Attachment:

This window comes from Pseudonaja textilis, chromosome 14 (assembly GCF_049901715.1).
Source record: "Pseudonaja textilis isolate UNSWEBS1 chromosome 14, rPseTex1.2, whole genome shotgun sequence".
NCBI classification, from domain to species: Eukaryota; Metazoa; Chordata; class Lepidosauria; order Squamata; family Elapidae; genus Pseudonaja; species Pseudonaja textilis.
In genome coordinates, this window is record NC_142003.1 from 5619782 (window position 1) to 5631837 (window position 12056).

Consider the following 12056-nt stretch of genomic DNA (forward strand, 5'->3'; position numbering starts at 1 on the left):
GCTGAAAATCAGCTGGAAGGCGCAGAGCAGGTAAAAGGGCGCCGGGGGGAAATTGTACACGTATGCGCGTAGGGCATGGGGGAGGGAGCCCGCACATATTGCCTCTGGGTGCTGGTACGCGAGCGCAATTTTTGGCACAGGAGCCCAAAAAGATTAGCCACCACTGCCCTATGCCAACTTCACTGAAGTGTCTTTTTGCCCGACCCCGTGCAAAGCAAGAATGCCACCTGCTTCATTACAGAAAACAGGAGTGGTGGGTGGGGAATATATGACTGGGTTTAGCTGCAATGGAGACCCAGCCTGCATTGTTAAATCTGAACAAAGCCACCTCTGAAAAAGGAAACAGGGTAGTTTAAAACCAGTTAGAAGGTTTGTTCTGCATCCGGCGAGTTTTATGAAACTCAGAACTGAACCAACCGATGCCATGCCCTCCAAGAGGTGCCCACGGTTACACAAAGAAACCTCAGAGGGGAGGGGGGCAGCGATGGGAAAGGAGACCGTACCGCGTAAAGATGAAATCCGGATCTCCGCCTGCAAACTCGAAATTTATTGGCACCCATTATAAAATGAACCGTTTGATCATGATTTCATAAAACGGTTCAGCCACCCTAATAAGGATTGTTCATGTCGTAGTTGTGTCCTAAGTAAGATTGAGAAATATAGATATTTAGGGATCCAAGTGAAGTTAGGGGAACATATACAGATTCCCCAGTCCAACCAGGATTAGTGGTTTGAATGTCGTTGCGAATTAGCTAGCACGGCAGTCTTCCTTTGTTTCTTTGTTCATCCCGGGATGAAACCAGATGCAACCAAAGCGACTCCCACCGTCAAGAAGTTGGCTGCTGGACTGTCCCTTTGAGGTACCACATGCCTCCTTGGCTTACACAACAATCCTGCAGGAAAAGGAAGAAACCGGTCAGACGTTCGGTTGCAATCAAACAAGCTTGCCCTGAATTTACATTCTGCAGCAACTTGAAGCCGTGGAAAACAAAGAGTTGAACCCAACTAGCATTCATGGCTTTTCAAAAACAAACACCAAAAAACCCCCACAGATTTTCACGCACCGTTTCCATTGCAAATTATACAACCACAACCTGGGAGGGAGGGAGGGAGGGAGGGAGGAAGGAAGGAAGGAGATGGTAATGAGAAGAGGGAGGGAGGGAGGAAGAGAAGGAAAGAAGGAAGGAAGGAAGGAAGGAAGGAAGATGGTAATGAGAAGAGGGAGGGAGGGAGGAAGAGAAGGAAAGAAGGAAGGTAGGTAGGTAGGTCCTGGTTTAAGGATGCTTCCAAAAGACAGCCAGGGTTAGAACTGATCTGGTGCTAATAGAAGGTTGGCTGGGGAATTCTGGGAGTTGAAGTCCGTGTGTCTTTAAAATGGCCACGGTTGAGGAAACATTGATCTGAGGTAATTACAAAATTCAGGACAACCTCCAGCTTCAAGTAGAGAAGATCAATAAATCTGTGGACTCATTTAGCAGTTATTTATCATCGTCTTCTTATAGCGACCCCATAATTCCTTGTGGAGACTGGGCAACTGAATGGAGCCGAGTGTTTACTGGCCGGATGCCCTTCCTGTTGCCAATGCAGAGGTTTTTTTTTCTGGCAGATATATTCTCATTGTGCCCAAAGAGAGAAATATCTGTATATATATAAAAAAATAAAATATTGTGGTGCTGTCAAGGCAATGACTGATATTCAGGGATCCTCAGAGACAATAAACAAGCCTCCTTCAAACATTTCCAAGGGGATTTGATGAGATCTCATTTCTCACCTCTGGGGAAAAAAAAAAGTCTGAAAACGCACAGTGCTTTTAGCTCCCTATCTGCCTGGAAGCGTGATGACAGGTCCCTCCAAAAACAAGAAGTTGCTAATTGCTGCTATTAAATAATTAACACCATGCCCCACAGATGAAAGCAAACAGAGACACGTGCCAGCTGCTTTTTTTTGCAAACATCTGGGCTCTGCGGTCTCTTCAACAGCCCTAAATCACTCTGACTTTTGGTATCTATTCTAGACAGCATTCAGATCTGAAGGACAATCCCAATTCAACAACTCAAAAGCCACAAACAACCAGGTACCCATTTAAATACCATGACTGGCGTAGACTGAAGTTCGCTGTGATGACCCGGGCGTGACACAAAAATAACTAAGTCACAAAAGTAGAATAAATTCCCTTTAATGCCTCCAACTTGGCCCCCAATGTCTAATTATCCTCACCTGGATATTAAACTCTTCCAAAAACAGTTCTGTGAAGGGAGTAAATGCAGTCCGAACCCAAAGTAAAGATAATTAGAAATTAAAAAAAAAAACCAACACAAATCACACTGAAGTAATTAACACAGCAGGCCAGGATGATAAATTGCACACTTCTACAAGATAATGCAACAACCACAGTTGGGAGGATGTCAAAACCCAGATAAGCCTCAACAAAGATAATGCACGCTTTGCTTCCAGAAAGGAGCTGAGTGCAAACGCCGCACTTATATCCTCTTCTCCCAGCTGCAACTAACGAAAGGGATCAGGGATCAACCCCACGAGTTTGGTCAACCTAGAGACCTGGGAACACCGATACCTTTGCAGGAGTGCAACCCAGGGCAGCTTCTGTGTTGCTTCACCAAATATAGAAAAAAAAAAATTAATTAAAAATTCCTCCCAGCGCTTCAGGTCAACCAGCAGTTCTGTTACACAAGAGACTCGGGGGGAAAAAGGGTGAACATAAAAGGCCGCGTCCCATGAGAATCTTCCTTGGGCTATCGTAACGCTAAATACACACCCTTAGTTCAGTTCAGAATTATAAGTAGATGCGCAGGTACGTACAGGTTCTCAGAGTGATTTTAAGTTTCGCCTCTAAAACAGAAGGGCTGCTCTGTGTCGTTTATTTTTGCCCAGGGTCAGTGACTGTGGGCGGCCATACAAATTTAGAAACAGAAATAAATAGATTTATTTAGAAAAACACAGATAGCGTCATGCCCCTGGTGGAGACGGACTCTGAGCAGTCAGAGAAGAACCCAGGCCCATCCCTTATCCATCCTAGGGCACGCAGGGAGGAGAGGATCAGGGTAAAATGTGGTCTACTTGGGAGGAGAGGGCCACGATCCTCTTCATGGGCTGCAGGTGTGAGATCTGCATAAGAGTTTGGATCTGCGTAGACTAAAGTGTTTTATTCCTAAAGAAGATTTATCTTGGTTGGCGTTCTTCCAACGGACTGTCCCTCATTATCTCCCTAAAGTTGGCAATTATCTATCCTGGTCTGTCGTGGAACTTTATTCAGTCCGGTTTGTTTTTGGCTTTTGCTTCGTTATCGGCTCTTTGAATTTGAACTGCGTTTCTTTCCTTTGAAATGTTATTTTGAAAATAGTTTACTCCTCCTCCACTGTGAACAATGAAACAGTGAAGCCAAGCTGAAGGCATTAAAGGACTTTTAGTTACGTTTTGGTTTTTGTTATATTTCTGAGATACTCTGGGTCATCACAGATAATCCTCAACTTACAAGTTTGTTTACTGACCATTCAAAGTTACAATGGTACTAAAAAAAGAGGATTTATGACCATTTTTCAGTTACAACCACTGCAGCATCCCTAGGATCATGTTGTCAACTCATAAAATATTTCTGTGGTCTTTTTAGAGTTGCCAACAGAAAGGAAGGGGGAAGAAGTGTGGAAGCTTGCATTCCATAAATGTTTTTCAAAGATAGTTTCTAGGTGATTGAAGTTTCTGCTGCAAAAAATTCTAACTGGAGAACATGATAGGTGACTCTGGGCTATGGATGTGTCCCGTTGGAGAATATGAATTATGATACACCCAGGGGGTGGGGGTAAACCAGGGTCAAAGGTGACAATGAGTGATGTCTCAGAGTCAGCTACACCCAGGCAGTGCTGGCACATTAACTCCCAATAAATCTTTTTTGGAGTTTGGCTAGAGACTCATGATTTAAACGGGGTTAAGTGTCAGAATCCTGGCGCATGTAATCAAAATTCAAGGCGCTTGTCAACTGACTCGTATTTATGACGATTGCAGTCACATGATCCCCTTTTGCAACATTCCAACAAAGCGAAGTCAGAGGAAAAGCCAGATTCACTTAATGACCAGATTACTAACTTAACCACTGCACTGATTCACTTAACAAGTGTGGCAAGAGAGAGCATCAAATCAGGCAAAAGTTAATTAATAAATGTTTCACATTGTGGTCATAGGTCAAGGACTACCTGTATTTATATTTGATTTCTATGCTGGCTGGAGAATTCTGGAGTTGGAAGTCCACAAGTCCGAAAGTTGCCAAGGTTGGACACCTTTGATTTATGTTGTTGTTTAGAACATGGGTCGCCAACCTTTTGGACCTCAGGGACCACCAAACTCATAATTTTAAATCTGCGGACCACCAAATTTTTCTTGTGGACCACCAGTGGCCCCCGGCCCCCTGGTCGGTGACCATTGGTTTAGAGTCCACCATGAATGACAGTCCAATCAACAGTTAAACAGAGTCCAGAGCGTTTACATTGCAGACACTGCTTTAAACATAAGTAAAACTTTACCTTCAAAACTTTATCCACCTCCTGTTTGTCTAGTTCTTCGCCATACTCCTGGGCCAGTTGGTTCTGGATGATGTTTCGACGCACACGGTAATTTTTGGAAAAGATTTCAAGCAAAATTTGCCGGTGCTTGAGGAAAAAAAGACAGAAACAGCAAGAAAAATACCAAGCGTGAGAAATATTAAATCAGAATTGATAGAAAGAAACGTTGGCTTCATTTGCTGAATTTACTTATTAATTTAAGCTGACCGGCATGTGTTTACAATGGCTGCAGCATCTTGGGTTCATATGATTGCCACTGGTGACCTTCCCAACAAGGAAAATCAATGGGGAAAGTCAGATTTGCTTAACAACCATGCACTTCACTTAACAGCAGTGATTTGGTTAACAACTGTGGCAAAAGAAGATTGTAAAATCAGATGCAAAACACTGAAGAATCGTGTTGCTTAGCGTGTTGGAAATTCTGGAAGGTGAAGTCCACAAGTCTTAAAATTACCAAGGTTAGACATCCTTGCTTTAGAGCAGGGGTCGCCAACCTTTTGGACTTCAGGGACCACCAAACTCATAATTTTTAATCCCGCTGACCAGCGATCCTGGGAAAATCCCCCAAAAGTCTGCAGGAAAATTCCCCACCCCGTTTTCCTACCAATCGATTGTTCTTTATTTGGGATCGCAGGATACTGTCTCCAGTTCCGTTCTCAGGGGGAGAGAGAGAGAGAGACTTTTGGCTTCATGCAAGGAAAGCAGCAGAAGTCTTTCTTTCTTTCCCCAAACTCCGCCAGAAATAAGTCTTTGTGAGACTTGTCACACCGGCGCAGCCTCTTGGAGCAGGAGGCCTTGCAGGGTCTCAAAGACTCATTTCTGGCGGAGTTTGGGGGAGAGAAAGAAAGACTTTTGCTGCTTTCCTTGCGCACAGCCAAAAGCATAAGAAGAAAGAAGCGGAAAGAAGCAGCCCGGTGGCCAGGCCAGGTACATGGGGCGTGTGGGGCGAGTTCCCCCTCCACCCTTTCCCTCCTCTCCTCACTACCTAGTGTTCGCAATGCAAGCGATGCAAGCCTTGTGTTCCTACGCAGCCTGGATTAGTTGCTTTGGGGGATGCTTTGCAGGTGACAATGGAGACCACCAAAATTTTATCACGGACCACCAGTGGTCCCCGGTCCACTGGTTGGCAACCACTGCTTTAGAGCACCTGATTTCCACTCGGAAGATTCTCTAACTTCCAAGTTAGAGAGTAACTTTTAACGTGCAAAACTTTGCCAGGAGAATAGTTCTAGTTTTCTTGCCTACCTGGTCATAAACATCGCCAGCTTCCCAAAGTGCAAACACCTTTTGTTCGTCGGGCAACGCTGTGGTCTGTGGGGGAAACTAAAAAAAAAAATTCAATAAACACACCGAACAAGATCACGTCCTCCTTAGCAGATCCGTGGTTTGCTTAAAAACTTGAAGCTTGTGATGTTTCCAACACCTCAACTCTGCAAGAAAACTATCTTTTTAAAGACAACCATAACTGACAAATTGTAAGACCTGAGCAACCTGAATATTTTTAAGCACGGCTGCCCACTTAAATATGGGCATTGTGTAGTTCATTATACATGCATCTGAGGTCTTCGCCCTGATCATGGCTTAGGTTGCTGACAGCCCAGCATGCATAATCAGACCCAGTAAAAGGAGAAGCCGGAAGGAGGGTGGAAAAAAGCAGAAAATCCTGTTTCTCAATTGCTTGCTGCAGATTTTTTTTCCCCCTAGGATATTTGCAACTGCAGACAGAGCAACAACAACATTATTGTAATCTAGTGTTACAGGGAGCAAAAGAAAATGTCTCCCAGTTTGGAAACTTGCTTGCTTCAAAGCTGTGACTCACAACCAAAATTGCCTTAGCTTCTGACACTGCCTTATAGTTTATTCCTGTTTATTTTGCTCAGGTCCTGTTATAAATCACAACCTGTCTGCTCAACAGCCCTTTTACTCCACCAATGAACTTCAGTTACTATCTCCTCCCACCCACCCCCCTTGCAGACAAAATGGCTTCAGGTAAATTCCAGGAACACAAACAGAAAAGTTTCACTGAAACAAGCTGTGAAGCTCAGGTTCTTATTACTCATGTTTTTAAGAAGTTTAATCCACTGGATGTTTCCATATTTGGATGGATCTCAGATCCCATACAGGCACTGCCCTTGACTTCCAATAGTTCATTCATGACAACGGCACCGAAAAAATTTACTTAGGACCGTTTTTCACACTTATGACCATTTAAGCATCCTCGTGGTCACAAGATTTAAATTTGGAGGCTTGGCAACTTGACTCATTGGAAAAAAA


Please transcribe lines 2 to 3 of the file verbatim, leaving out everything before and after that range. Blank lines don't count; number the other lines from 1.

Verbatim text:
Source record: "Pseudonaja textilis isolate UNSWEBS1 chromosome 14, rPseTex1.2, whole genome shotgun sequence".
NCBI classification, from domain to species: Eukaryota; Metazoa; Chordata; class Lepidosauria; order Squamata; family Elapidae; genus Pseudonaja; species Pseudonaja textilis.